As Chaos began to transition, I moved through many brief partnerships, then found myself with a friend who I have shared many emotional dances with over the years. In Lyrical, I flied, sailed, and dropped to my knees; smiling and extending my arms to their limits. I was delighted with how I was moving, and had the thought that I would really like a video of myself right now, so I can have it when I am old. I went quite a ways into that planning—even losing myself in thinking of how I might present this idea to Tammy, who prohibits photographs or video during classes (maybe I could blur out all the faces except mine, maybe I could ask people on the way in, maybe I could agree to never make it public….) Just then the song changed and the lyric was something like, “Someday we will be old; and we will think about all the stories we could have told.” The synchronicity was remarkable. I started to cry, and to feel strong pressure on my throat. I let myself sob. My partner noticed immediately, showing up for me without trying to fix or adjust me. Next, I had the thought that when I die, I want two images to be included in the ritual—a photograph of me and my tiny, newborn son, sleeping on my chest; and a video of me dancing, at a moment when I am totally surrendered to the dance, to the universe, to all that is. That is how I want to be remembered someday. This made me cry more. And, too, soon after, I turned to the question of how I want to live, knowing that before I know it I will be old, will be facing death. Amber uttered one of her signature phrases into the microphone, “What is your intention?”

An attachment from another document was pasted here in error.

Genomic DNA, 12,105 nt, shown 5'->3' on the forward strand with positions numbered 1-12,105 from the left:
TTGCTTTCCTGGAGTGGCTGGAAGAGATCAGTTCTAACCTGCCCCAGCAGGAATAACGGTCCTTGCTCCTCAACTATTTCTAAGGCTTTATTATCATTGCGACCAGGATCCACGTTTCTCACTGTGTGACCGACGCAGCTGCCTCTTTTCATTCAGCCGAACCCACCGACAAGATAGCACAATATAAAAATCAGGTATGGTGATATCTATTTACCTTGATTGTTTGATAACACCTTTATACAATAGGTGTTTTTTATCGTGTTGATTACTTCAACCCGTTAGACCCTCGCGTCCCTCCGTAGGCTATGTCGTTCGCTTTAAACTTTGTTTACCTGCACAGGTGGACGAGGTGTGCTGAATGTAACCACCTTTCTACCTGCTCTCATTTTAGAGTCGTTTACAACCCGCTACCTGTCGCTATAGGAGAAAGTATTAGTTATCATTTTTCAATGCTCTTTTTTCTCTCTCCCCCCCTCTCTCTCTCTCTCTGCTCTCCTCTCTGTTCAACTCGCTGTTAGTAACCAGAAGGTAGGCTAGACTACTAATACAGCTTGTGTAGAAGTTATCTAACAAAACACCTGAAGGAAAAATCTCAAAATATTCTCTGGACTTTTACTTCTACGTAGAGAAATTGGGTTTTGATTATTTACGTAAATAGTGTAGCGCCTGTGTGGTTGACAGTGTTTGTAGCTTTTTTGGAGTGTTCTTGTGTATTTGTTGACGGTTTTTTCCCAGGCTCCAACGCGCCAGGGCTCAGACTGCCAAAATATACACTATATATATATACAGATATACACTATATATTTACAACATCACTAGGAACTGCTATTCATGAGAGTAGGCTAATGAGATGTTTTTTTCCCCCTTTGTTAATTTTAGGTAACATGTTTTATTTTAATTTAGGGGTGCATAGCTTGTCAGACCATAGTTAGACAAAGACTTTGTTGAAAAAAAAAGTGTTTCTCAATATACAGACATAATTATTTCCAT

“Radical freedom,” my mind answered. Freedom from my self-imposed constraints. Freedom even within the constraints that arise—that I have no choice but to deal with (and that have been exceptionally present lately). I gently took the hand of my friend and tried to entice her to dance through the room with me, but we moved only a short distance, finding a still dancer with a frozen cry and dancing spontaneously around him. He quickly regained his motion, and soared off into the room. My friend stayed with me still, hugging me as I cried while Amber gathered the room around her and offered brief verbal instruction.
And that was only the first wave!
The feature presentation—live drumming—was still to begin. I lost myself completely in the layers of rhythm offered by Robert Ansell and Sanga of the Valley. In the past, I haven’t always been able to find my connection to live drumming within a 5Rhythms class, since I couldn’t find Flowing easily. In this case, however, the opening wave, Amber’s added DJ’ing and the subtle changes in rhythm and intensity lead me seamlessly through the wave. The entire room was alive. Spontaneous conjuctions of three, four, even five dancers arose and fell away as we responded to Robert’s big, steady drum and to Sanga’s skillful syncopation.
I just managed to catch the down elevator and encountered a friend inside. She shared that she had known Robert and Sanga for over thirty years, and that at one point during the class she had looked over at them, and had also seen a vision of a very young Gabrielle Roth—the recently deceased creator of the 5Rhythms practice, and also Robert’s wife and Sanga’s long-time musical collaborator.
The class unfolded in its own interstice in time, folding us all into it, collapsing the distinctions between us and between our own many selves. Then, I went home and did my best to finish my project; and after that, sat down to write.
December 5, 2015, Brooklyn, NYC
This blog consists of my own subjective experiences on the 5Rhythms® dancing path, and is not sanctioned by any 5Rhythms® organization or teacher.